by Stephen Grenville AO, consultant on financial sector issues in East Asia and Visiting Fellow at the Lowy Institute for International Policy
There are so many issues, it’s hard to know where to start. But one old chestnut that needs revisiting is the geographical spread of AusAID’s activities.
The geographical distribution is a reflection of the myriad (often conflicting) pressures every aid program faces. To placate those who want to do something about poverty wherever they see it, AusAID’s funds are widely spread, including to the high-visibility poverty cases in Africa. This wide dispersal may also reflect the pleadings of our diplomatic representatives in these countries as they try to bolster the relevance of their positions. A much more important factor currently driving this scatter-gun distribution is our effort to win a UN Security Council seat. The FIFA bid should remind us how futile these things can be.
The case for narrowing the geographic distribution is strong. There are plenty of poor people in the countries closer to us, which (incidentally but additionally), have more strategic importance. Almost half the Indonesian population lives on less than two dollars a day. If we think that AusAID can shore up and reform failing governments, there are enough of those in the Pacific. Thus there is plenty to do close to home.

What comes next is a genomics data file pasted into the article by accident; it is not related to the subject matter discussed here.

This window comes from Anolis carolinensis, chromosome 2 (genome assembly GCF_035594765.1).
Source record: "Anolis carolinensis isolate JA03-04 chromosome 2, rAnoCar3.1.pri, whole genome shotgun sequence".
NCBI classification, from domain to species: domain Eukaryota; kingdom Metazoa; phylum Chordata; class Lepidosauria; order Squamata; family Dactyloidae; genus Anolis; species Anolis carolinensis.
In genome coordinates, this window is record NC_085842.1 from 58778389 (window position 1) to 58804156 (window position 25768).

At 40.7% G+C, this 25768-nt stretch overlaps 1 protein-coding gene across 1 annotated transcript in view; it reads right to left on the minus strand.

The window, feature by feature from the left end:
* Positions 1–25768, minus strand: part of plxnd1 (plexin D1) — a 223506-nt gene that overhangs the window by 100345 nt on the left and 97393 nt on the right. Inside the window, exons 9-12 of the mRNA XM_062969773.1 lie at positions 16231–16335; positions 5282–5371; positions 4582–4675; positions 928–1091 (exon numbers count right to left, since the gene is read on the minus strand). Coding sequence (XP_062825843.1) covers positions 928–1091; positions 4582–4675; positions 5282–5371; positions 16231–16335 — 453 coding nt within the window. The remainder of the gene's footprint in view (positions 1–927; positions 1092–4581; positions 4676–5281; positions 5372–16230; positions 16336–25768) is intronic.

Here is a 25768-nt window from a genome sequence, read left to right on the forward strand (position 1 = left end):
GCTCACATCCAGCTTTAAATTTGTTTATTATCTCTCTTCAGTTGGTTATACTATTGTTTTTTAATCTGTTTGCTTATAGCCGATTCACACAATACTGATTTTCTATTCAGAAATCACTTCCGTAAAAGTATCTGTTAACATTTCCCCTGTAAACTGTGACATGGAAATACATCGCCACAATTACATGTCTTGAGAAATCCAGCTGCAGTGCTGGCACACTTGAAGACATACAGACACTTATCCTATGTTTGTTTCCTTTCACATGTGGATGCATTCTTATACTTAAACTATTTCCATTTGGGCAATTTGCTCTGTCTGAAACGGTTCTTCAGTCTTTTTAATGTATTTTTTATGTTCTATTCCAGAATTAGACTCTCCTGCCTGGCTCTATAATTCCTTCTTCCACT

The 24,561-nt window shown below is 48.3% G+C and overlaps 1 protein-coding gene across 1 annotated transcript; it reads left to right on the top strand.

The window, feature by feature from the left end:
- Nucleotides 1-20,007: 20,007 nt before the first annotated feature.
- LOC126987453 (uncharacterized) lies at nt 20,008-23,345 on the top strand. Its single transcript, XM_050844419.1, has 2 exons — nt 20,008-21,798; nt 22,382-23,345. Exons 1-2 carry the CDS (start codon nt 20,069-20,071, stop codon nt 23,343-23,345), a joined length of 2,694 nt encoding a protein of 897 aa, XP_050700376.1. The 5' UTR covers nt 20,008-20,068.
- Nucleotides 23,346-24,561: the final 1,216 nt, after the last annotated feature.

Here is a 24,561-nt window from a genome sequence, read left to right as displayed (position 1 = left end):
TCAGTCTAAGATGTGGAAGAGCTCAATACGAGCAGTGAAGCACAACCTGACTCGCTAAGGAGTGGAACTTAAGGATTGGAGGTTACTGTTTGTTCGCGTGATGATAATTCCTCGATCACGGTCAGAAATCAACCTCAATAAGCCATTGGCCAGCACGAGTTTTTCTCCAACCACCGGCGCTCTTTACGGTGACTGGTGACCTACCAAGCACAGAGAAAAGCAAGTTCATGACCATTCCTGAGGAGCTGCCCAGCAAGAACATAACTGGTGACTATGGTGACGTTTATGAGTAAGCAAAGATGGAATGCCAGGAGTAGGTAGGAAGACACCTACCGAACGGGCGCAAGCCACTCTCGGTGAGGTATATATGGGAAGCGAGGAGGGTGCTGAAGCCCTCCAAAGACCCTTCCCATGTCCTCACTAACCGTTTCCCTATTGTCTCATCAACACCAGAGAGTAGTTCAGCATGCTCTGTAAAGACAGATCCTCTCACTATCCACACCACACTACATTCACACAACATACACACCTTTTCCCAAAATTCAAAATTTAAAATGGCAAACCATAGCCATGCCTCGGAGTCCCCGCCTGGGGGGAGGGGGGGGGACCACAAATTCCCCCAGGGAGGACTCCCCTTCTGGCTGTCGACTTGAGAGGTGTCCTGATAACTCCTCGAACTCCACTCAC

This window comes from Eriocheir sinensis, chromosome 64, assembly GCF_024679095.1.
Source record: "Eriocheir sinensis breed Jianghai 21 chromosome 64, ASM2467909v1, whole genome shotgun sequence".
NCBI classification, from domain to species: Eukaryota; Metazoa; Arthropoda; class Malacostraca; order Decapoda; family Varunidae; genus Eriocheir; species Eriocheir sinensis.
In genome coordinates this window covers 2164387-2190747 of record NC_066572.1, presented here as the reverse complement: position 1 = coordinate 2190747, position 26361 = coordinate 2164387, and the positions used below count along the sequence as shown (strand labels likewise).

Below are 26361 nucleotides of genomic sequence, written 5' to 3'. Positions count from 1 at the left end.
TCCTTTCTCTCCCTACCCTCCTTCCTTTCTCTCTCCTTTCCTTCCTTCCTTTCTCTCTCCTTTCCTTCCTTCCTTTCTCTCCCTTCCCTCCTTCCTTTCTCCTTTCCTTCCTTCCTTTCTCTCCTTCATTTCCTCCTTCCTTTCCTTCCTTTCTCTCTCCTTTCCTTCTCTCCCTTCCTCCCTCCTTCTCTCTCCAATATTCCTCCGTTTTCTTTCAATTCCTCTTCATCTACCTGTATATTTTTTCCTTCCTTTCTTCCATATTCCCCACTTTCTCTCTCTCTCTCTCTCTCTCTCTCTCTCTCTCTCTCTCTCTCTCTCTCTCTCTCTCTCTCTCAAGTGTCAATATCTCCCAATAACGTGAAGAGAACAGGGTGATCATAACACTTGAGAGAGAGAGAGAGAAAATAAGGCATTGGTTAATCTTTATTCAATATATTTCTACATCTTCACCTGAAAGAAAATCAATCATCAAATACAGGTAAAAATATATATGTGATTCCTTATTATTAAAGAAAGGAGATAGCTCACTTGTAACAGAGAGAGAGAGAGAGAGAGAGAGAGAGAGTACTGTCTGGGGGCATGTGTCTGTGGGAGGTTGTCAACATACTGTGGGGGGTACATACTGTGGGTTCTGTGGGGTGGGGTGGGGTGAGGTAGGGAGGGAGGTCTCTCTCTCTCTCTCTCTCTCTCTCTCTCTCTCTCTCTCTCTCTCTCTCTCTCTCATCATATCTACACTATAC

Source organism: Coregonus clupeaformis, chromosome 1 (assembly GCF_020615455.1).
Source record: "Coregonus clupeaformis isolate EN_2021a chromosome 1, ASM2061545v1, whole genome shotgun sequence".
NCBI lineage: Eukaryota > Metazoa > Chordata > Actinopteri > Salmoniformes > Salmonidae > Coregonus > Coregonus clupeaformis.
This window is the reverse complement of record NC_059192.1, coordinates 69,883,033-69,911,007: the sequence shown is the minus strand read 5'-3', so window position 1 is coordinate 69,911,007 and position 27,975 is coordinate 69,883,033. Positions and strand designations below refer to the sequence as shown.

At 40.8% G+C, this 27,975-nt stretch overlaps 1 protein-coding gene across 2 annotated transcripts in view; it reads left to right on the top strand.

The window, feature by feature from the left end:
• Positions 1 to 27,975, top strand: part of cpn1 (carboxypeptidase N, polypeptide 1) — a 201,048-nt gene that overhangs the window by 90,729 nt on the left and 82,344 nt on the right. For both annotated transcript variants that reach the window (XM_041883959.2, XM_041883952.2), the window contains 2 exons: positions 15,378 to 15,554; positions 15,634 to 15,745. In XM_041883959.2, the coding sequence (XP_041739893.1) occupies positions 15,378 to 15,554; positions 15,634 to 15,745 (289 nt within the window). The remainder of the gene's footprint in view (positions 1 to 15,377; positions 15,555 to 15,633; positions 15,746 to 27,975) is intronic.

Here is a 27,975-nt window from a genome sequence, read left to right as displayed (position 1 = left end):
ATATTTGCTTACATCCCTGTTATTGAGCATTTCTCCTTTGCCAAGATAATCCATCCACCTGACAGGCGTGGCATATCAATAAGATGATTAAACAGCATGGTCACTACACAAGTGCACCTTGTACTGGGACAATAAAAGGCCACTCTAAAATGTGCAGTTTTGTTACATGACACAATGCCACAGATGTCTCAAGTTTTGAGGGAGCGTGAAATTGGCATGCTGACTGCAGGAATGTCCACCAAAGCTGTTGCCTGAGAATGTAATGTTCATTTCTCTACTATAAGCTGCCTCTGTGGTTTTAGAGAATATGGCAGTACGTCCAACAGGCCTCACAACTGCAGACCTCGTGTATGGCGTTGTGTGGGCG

But the most powerful argument is about administering the program. Sure, aid funds are in short supply. The greater shortage, however, is effective and expert administration. Effective implementation requires detailed knowledge of the recipient country and a sharply focused experience of what can and can’t be done with foreign aid. New Zealand’s special interest in the Pacific demonstrates how geographic focus allows the accumulation of deep expertise.
All this was said a long time ago.
Here is a quote from Bob McMullan, formerly Parliamentary Secretary for International Development, at a conference at Deakin University in 1989:
"... the foreign affairs argument ... will inevitably influence the regional focus of our aid contribution. This regional focus is also influenced by efficiency criteria, ie. Australia can more efficiently manage an aid program in its region than one spread thinly around the world. Furthermore, seen in the context of international aid volumes, Australia can make a substantial contribution in our region whereas we make only a minor increment to a major concern when we spread ourselves to remote countries where the need may be greater. It is the not unfamiliar distinction between talking about important things and doing something important. Australia talking about the poverty in Mali will make us all feel better. Spreading our aid budget so thinly that we wish to make a contribution in Mali as well as Vanuatu; in Haiti was well as Indonesia, will simply mean that the impact of our aid on the poverty of individuals around the world will be the less because we are spreading our managerial and our financial resources too thinly."